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Stirewaltisms: The Self-Defeating Anger of Arizona’s Republicans
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Stirewaltisms: The Self-Defeating Anger of Arizona’s Republicans

It may cost them winnable races for Senate and governor.


PHOENIX—Greetings from the Grand Canyon State, where the book tour and the campaign trail intersect for me today.

Maricopa County is an apt place for that to happen, given that nearly two years after I was privileged to be part of the Fox News Decision Desk team that called Arizona for now-President Biden, that projection is still in the news. I am proud to have been a part of that little moment of history, and it’s very nice to hear the kind things I’ve heard on my  visit here—and to have not heard any of the unkind words I’m sure some folks were thinking. But I think Arizona deserves a break.

The people of this state have had it pretty bad when it comes to politics in the past decade or so: the effort to undo Biden’s 2020 victory here, the bitter struggle over the state’s aggressive 2010 laws concerning illegal immigrants during the Obama era, and even the attempted assassination of one of its members of Congress.

And now, with just a little more than six weeks to go before the 2022 midterms, Arizonans are being afflicted with a truly dreadful cycle that has been a lot about the 2020 election and too little about the future of one of the fastest-growing and increasingly prosperous states in the union. Indeed, whether the hardcore MAGA candidate or progressive Democrat wins the gubernatorial election in November, the state will see the end of the success and stability of the eight years of  term-limited Gov. Doug Ducey

Democrat Katie Hobbs is betting that Republican Kari Lake, with an assist from the GOP’s pick for secretary of state, Mark Finchem, will so embarrass themselves with their talk of 2020 and other conspiracy claptrap that the governorship will drop right into Democrats’ laps. Hobbs isn’t even debating Lake, saying it would only embarrass the state. It’s not exactly a profile in courage, but it looks like it’s working.

Arizona Republicans’ anger over 2020 may also cost them a winnable Senate seat, if not Republican control of the Senate itself. In a normal world, Ducey would be the Republicans’ nominee to take on incumbent Democrat Sen. Mark Kelly. But because Ducey wouldn’t help then-President Donald Trump try to steal the state’s electoral votes, he would face intense opposition inside his own party, even as a generally popular, very conservative incumbent governor.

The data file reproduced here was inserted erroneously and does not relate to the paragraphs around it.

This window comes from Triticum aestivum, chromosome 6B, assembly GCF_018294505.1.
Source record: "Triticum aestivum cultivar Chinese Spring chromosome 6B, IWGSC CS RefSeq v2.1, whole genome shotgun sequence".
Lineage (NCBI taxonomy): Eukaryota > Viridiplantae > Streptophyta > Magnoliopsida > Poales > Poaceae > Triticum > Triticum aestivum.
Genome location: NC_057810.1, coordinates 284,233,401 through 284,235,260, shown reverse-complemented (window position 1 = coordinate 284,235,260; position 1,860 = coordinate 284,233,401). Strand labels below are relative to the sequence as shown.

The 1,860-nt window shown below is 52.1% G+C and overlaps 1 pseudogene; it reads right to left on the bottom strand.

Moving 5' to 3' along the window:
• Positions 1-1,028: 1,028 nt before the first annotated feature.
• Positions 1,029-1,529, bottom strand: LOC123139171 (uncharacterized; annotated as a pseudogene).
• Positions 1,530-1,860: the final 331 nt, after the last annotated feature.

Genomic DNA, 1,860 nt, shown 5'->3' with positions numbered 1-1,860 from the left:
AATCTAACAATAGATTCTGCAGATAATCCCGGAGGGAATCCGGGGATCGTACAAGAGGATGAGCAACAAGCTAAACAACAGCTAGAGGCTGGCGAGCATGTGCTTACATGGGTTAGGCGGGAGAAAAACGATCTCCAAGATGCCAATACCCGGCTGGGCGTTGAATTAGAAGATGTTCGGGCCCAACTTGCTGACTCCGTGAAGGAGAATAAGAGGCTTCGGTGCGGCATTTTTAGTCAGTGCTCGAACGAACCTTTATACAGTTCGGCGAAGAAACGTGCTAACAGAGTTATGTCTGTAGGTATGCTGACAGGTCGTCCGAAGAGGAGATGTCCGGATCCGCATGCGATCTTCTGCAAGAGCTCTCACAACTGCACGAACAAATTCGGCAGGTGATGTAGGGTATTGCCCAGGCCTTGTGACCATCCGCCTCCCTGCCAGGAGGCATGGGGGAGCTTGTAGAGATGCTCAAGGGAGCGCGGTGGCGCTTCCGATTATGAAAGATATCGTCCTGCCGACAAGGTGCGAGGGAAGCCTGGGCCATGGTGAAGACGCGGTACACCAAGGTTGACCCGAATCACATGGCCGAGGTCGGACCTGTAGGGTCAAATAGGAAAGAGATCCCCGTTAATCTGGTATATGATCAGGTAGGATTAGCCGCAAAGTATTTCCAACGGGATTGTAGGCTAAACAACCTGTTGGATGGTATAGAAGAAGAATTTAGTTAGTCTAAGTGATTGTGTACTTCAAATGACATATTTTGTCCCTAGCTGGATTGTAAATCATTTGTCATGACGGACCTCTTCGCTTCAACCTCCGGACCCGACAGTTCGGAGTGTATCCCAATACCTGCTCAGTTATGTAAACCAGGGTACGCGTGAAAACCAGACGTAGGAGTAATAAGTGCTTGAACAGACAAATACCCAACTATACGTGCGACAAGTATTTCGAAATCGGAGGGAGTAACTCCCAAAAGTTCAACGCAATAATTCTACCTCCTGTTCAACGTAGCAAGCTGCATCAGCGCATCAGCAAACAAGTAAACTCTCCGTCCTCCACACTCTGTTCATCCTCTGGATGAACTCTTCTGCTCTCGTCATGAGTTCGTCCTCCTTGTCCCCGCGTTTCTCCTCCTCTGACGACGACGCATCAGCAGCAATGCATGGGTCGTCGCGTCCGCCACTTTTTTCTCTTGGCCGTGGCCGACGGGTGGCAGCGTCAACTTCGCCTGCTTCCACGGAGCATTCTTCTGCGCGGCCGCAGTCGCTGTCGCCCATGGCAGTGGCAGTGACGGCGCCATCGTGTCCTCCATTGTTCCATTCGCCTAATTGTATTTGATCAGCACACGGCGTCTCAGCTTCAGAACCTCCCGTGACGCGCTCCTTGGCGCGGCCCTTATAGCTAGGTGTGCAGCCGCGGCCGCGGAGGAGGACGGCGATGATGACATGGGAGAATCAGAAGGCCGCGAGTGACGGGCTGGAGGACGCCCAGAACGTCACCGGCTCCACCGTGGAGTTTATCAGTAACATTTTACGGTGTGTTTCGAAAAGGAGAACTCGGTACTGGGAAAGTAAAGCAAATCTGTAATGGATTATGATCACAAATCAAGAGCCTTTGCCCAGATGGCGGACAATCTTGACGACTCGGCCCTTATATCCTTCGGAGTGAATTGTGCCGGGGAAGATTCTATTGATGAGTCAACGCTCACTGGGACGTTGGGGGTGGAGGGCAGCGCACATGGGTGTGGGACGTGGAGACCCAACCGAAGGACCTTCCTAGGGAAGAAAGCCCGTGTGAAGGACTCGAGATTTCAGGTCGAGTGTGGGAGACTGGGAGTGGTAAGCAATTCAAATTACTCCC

Instead, Republicans have chosen Blake Masters, an acolyte of tech billionaire Peter Thiel. Getting a fringy political novice to take on an incumbent senator would always be a dubious proposition. Doing so when your party’s other statewide candidates are oddballs too seems like a serious miscalculation. Senate Minority Leader Mitch McConnell seems to think so. The Senate Leadership PAC, which is closely aligned with McConnell, yanked $10 million in ads slated to try to prop up Masters. After weeks of dismal polling, the PAC pulled the plug in favor of more competitive races. Thiel is riding to the rescue with millions more from him and his friends, but I doubt Arizonans will be much impressed by a Big Tech Californian dumping money into their state.

The angry mood of the Arizona GOP these days has many causes, not the least of which is the frustration with their state being continually made to bear the brunt of the mass migrations from Central America. But it doesn’t really matter why. The anger is the reason that Republicans may lose two easily winnable seats here in what nationally is still a good year for the GOP. 

Holy croakano! We welcome your feedback, so please email us with your tips, corrections, reactions, amplifications, etc. at STIREWALTISMS@THEDISPATCH.COM. If you’d like to be considered for publication, please include your real name and hometown. If you don’t want your comments to be made public, please specify.


Biden job performance

Average approval: 42.6 percent
Average disapproval: 54.1 percent
Net score: -11.5 points
Change from one week ago: ↑ 0.6 points
Change from one month ago: ↑ 4.3 points 

[Average includes: NYT/Siena: 42% approve-53% disapprove; NPR/PBS NewsHour: 42% approve-54% disapprove; NBC News: 45% approve-52% disapprove; Fox News: 43% approve-56% disapprove; Ipsos/Reuters: 39% approve-54% disapprove; Gallup: 42% approve-56% disapprove; Marquette Law School: 45% approve-55% disapprove]

Generic congressional ballot 

Democrats: 46.3 percent
Republicans: 43.3 percent
Net advantage: Democratic Party +3.0 points
Change from one week ago: Democratic Party ↑ 0.6 points
Change from one month ago: Democratic Party ↑ 1.3 points

[Average includes: NYT/Siena: 46% Democrat, 44% Republican; NBC News: 46% Democrat, 46% Republican; Fox News: 44% Democrat, 41% Republican; NPR/PBS NewsHour: 48% Democrat, 44% Republican; Wall Street Journal: 47% Democrat, 44% Republican; Marquette Law School: 47% Democrat, 41% Republican]